The next change comes with staff and customer engagement. That is, the ability to provide valued services or products. Good customer engagement is a vital stepping stone towards Digital Transformation. This is because, when businesses  engage with our staff and customers, it facilitates implementing innovative software that will accelerate the business forward.

  • Then it’s nailing down your processes

Instilling processes that keep the digital transformation going is the next challenge.  Businesses need to aim at continual cycles of innovation – where internal processes support the strategy and the correct culture sustains competitive advantage.

  • Once those elements are solidified, software comes in

Then comes technology. This is all on the chalkboard until the correct technology is put in place. This is the stage when software can make a HUGE difference to digital transformation, and when adopted and embraced by your people it can change the way that you do businesses forever. 

Technology is a Cog in the Machine of Digital Transformation

The digital revolution, powered by technology, is responsible for the rapid speed of change we are currently experiencing. There are a host of digital tools that perform tasks in different ways – from the internet, to  artificial intelligence, to nanotechnology and robotics.

It’s easy to keep referring to technology as the be all and end all. But viewed correctly, the salient point is that technology provides us with faster, more efficient, more convenient, affordable and accurate processes.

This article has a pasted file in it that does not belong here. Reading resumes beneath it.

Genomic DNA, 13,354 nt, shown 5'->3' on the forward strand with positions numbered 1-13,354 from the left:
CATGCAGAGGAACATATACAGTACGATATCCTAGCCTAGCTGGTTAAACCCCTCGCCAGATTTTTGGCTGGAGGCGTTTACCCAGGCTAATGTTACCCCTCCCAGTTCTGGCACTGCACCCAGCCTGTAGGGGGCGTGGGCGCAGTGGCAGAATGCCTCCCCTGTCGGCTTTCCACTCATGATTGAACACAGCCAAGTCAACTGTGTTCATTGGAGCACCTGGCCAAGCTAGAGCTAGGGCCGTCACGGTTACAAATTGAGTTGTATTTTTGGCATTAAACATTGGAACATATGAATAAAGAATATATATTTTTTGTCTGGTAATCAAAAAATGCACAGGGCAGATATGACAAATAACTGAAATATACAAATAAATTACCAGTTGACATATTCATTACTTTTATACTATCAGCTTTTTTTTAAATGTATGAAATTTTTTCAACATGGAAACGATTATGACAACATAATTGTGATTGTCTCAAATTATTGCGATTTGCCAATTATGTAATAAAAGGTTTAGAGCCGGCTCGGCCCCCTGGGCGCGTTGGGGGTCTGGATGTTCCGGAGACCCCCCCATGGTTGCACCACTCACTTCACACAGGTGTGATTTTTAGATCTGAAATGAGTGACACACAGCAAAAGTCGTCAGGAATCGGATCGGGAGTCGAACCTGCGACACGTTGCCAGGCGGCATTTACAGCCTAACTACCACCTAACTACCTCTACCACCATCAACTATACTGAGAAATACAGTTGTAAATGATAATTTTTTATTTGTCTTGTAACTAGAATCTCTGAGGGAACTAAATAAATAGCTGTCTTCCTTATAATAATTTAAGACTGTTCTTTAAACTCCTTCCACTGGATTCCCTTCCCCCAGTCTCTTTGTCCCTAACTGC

These processes achieve human goals. And it is those goals that need to be kept in the forefront of the business mind. The danger is to get bogged down in an arms race that doesn’t actually help you achieve your business targets. 

Only when a piece of software no longer helps you achieve those targets in the best way, should it be considered obsolete. 

Digital Transformation means creating digital businesses that are agile and innovative in the digital age. The opposite are businesses that are ‘doing digital’. 

So, what is the role of software in Digital Transformation?

Business software, like most technology, provides a solution to a problem. They are  tools, delivery agents, cogs in a machine. . 

The key to successful technology design revolves around a clear definition of a problem followed by an understanding of the context around that problem. Put simply, technology is just one of the change blocks that need to be assessed when undergoing a Digital Transformation.

Software gives us the means to undergo a digital transformation. It’s how we utilise it that will bring the changes we aim for.

5 ways that learning management software protects your business

5 ways that learning management software protects your business

Businesses can be fragile things – they need careful inspection and protection in order to survive. When you employ people, it’s essential that they understand their role and safety responsibilities, otherwise you put your business at serious risk.

Systems like Learning Management Software can be installed to help keep your business running efficiently. Take a look at the top 5 ways that Learning Management Software can protect your business.